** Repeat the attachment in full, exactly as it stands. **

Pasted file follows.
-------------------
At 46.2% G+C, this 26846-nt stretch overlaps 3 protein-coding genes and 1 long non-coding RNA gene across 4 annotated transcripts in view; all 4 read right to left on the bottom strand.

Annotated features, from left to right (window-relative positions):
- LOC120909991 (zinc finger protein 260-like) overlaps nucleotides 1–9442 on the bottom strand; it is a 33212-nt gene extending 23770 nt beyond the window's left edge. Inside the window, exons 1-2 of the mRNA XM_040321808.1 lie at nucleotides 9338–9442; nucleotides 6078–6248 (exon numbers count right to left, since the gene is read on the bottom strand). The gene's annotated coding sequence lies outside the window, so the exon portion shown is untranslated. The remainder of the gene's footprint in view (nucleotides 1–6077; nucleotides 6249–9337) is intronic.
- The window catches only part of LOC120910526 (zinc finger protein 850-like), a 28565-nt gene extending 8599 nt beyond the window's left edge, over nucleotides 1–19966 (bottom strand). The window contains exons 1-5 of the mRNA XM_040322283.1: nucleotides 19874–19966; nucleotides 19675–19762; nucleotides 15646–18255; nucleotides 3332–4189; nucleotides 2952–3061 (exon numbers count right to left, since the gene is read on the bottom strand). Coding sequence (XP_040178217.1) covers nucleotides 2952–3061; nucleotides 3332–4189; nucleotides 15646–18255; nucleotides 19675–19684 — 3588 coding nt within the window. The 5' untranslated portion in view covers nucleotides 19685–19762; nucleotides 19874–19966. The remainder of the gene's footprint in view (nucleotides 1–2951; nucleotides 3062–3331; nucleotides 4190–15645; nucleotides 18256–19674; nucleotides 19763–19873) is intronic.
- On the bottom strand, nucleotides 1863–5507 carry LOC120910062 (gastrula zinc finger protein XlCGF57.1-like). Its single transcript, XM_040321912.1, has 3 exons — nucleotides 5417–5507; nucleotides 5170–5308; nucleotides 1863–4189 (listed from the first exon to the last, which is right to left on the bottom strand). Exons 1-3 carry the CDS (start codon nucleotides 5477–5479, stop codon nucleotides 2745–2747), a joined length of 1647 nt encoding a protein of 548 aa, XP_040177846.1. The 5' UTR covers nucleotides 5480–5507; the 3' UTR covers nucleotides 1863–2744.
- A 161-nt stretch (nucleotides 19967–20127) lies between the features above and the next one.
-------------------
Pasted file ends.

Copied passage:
At 46.2% G+C, this 26846-nt stretch overlaps 3 protein-coding genes and 1 long non-coding RNA gene across 4 annotated transcripts in view; all 4 read right to left on the bottom strand.

Annotated features, from left to right (window-relative positions):
- LOC120909991 (zinc finger protein 260-like) overlaps nucleotides 1–9442 on the bottom strand; it is a 33212-nt gene extending 23770 nt beyond the window's left edge. Inside the window, exons 1-2 of the mRNA XM_040321808.1 lie at nucleotides 9338–9442; nucleotides 6078–6248 (exon numbers count right to left, since the gene is read on the bottom strand). The gene's annotated coding sequence lies outside the window, so the exon portion shown is untranslated. The remainder of the gene's footprint in view (nucleotides 1–6077; nucleotides 6249–9337) is intronic.
- The window catches only part of LOC120910526 (zinc finger protein 850-like), a 28565-nt gene extending 8599 nt beyond the window's left edge, over nucleotides 1–19966 (bottom strand). The window contains exons 1-5 of the mRNA XM_040322283.1: nucleotides 19874–19966; nucleotides 19675–19762; nucleotides 15646–18255; nucleotides 3332–4189; nucleotides 2952–3061 (exon numbers count right to left, since the gene is read on the bottom strand). Coding sequence (XP_040178217.1) covers nucleotides 2952–3061; nucleotides 3332–4189; nucleotides 15646–18255; nucleotides 19675–19684 — 3588 coding nt within the window. The 5' untranslated portion in view covers nucleotides 19685–19762; nucleotides 19874–19966. The remainder of the gene's footprint in view (nucleotides 1–2951; nucleotides 3062–3331; nucleotides 4190–15645; nucleotides 18256–19674; nucleotides 19763–19873) is intronic.
- On the bottom strand, nucleotides 1863–5507 carry LOC120910062 (gastrula zinc finger protein XlCGF57.1-like). Its single transcript, XM_040321912.1, has 3 exons — nucleotides 5417–5507; nucleotides 5170–5308; nucleotides 1863–4189 (listed from the first exon to the last, which is right to left on the bottom strand). Exons 1-3 carry the CDS (start codon nucleotides 5477–5479, stop codon nucleotides 2745–2747), a joined length of 1647 nt encoding a protein of 548 aa, XP_040177846.1. The 5' UTR covers nucleotides 5480–5507; the 3' UTR covers nucleotides 1863–2744.
- A 161-nt stretch (nucleotides 19967–20127) lies between the features above and the next one.